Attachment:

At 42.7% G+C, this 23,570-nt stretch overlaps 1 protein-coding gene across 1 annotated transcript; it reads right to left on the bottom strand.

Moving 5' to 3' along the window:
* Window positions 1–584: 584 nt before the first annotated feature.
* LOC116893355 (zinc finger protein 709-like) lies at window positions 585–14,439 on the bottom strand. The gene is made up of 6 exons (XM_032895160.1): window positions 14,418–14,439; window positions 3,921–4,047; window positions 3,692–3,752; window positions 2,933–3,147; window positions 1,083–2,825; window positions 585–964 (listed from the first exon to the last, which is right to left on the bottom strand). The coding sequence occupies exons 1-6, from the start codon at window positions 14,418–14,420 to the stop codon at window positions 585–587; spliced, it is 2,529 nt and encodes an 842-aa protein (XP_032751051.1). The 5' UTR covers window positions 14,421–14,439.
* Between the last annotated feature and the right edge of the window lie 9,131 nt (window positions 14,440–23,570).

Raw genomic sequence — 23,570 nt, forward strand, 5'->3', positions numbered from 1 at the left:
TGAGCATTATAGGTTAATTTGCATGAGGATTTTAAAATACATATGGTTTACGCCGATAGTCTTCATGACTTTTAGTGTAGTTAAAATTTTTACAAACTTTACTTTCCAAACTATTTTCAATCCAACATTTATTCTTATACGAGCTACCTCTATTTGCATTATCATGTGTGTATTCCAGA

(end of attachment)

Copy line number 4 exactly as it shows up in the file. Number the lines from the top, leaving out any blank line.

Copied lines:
* LOC116893355 (zinc finger protein 709-like) lies at window positions 585–14,439 on the bottom strand. The gene is made up of 6 exons (XM_032895160.1): window positions 14,418–14,439; window positions 3,921–4,047; window positions 3,692–3,752; window positions 2,933–3,147; window positions 1,083–2,825; window positions 585–964 (listed from the first exon to the last, which is right to left on the bottom strand). The coding sequence occupies exons 1-6, from the start codon at window positions 14,418–14,420 to the stop codon at window positions 585–587; spliced, it is 2,529 nt and encodes an 842-aa protein (XP_032751051.1). The 5' UTR covers window positions 14,421–14,439.